I nursed a long time, so did all the feeding, even when I went back to work. I never was much of a sleeper before the kid, so didn't notice much difference. None the less, invaluable advice as I've only experienced sleep deprivation a few times, and it is worse than the worst hangover.

Child-rearing years very hard on a marriage when focus not on marriage. Most women get WAY touched out with the attention/energy drain of kids. Since we're not primed for sex on a regular basis anyway, once we've had as many kids as we crave, we're just about depleted until they start to go away; by then, much damage may have already been done to the marriage.

My friends and I (ladies with grown kids) scratch our heads at God's plan. He gave us the craving for babies, but there's not a lot of energy left-over while we're doing the hard time of home-making/kid-rearing.

I didn't stay in church long so maybe it's there and I don't know it, but encouragement to wives/mothers to stay marriage-focused needs to happen. Martha Peace's The Excellent Wife is a pretty good reference. I proposed it while I was at church; no one jumped on board.

Cloud William said...

My children are all grown, now, but I remember with fondness those first few months, when I was the one who got up in the middle of the night. My wife never had to actually get out of bed -- I was the one who got up, changed diapers, wrapped the blankets, brought the little one in for 2AM snack, then I was the one who burped them, changed them again, rocked in the chair, then laid them back down, and went back myself for a few more hours of sleep.

At about four months, we decided it was time to have them sleep through the night; again, it was me, not my wife, who got up, changed the diaper, cuddled, walked, rocked, and soothed the baby back to sleep. All three children were "trained" within a week to sleep through the night; they knew they were loved, but there wasn't any food coming.

As Vox said, it was a lovely time. The small amount of sleep I missed was repaid thousands of times over. I pity those men who miss this incredible opportunity so they can get "enough" rest.

Badger said...

Sleep is restores levity, libido and sanity.

In this post I riffed on an article regarding a woman who had by her own admission all but abandoned her husband in favor of being her kid's best friend.

I questioned her skills as a parent if she was modeling marital dysfunction for her child. To wit, you're not a "good mother" if you spend all your time with your kid(s) and leave your husband in the lurch.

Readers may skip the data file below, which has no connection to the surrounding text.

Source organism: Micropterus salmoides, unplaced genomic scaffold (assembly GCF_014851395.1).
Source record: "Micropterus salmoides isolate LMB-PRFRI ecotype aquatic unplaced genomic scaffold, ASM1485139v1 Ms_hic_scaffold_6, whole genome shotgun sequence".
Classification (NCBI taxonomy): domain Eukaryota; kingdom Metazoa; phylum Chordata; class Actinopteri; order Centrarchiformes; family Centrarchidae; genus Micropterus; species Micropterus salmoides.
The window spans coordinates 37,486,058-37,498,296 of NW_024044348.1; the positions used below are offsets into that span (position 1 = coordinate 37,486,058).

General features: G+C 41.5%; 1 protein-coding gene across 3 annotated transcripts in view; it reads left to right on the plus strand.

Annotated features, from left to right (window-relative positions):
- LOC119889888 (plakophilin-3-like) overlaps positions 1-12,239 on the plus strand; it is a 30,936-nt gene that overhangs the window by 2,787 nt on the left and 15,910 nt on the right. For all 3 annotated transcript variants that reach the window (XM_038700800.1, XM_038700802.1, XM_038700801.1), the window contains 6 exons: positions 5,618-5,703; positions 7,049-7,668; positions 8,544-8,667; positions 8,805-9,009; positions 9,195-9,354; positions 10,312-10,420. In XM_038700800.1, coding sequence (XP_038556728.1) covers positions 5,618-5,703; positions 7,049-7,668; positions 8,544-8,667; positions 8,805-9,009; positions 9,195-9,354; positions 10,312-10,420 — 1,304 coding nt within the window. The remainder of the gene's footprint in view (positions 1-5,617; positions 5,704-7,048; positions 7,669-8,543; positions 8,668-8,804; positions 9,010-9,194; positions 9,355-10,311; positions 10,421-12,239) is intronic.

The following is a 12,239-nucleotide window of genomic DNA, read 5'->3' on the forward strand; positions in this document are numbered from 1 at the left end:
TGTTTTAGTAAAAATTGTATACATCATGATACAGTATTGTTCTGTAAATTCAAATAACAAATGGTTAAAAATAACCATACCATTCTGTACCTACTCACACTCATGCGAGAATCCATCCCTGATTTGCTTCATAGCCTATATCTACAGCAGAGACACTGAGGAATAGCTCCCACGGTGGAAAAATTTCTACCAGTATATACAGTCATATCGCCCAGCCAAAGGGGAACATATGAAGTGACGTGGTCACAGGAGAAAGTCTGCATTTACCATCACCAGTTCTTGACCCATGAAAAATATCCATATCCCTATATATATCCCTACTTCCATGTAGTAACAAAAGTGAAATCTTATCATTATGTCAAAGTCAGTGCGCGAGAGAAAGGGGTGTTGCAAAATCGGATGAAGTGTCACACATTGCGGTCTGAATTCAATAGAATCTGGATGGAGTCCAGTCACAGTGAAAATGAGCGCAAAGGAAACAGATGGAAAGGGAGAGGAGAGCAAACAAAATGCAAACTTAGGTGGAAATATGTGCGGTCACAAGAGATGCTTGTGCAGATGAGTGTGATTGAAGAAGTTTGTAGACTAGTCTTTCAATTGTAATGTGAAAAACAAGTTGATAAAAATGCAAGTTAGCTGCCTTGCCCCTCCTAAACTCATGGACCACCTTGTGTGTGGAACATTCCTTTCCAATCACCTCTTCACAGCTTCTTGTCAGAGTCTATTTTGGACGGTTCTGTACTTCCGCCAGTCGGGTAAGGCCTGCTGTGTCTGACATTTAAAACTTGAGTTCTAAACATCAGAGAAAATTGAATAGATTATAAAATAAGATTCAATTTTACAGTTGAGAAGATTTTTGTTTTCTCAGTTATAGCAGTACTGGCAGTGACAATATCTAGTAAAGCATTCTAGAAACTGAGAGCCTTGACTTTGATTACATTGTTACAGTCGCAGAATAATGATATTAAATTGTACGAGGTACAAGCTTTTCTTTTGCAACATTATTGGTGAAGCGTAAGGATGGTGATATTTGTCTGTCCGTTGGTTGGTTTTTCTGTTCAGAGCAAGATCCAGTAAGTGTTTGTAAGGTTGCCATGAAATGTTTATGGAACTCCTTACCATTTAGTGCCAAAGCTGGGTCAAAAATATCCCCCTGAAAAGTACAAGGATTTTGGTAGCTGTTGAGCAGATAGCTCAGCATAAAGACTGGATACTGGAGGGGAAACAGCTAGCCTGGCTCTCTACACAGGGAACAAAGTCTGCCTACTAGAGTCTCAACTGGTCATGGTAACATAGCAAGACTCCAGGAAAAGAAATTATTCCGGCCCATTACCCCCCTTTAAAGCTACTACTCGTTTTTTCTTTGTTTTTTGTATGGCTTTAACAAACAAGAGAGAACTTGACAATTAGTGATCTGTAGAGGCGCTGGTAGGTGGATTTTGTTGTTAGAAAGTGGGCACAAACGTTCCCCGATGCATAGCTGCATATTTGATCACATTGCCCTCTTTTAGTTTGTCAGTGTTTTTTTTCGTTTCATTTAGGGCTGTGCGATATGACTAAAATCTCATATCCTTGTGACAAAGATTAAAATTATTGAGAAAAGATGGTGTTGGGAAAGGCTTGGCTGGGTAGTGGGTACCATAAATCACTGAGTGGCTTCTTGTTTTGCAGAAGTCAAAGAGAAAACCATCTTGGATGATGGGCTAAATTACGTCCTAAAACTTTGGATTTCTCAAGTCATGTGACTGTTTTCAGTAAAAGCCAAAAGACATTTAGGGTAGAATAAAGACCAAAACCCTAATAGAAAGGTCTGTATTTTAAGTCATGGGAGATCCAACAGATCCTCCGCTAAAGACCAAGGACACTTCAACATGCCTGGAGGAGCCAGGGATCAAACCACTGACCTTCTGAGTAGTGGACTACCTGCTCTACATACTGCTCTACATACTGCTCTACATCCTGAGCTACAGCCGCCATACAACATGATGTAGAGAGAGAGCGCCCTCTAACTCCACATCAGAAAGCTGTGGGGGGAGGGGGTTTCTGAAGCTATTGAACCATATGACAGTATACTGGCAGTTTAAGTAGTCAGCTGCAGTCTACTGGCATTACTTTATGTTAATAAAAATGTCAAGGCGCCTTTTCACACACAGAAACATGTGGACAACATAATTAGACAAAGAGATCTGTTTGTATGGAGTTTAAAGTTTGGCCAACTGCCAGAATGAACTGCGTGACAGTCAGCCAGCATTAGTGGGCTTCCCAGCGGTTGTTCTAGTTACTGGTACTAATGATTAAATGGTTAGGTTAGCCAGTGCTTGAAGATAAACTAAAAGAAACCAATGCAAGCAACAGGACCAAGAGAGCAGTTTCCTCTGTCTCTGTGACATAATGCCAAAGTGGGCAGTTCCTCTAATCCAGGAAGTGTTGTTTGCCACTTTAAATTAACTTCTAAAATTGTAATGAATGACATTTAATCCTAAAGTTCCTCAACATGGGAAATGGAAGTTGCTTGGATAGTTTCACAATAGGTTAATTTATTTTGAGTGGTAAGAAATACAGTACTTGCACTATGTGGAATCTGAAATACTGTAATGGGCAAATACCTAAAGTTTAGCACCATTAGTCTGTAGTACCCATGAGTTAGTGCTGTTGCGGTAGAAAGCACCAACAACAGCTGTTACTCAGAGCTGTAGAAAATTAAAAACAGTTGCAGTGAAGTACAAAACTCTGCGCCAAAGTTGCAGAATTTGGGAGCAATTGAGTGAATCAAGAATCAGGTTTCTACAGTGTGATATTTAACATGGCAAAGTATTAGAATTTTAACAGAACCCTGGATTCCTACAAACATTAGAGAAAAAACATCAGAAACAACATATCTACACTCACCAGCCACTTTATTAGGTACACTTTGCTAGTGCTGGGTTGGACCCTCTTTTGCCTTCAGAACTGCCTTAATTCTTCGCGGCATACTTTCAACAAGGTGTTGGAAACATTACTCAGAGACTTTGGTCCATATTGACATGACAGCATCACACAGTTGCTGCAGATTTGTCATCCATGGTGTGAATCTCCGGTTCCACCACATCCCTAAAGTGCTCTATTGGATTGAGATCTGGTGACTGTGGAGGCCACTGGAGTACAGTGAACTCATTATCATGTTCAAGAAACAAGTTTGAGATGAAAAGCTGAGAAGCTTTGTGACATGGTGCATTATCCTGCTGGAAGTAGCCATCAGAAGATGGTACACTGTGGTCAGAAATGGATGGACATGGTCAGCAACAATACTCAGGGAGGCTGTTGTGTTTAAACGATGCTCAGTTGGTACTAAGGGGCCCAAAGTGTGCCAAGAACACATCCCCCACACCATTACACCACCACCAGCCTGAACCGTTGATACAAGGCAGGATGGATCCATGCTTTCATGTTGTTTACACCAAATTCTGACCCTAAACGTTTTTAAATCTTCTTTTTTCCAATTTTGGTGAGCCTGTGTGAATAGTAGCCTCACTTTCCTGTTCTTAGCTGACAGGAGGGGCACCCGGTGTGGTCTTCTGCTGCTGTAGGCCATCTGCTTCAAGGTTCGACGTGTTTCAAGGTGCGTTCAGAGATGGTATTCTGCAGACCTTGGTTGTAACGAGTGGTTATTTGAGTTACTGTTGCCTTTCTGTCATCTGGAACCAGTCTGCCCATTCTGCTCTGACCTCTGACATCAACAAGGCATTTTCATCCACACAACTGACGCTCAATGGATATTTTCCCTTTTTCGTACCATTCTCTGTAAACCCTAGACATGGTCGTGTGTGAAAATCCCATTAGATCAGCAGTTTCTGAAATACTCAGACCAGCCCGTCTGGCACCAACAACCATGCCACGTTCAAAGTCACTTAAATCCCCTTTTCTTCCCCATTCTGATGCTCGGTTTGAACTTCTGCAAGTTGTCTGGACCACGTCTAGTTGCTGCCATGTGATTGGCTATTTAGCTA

The argument has been made by women that kids are helpless creatures and so should be give primary priority. This is backed up with female man-up snark like "why do grown men need so much attennnntion?" But the fact is that the marriage had better be your top priority, because the marriage (and the man's consent to the marriage) is what allows you to be mothering the child to begin with.

No doubt the normalization of single motherhood has hastened the decline of general respect for marriage as a framework for parenting.

Anyway, Dalrock posted an excellent comment that ties in with Vox's advice to be the captain and get your woman to sleep:

"A colleague of mine gave me some excellent advice before the birth of our first child. He said my job during the birth process was to be my wife’s advocate. She would be in a vulnerable position, and would be looking to me to protect her and take on any challenges that came up. Simple advice, but I think it helped us keep the right dynamic. In game terms, he reminded me to be the alpha for our family. Simple things came up during the birth of both of our children when the nurses or doctors weren’t listening to my wife. I stepped in and made sure they heard. "

It is very alpha to tell your first officer, as her 'advocate': "I don't care what you think you need to be doing - I'll take care of the kid, go get some sleep." A good CO keeps his charges in good health.

Another related thought: as men have gotten more and more admonished to "do more parenting," at the same time it appears to me that mothers' assuming all judgments of parenting for themselves is also on the rise. The combination of these two is that men are increasingly under pressure to be helpmeets, secondary aides, to Mommy's parenting plans. To take just one example, it has been noted to me by youth and high school football coaches that Mom is increasingly the one making decisions for the kids' activities, which leads to a much higher incidence of "no way my baby is going to play football!" than coaches saw in the Gen-X years. In earlier times, apparently, dads would assert "dear, he's turning out for football and that's that."

Philalethes said...

The first response includes the real solution, though a word is missing, which makes it a little unclear.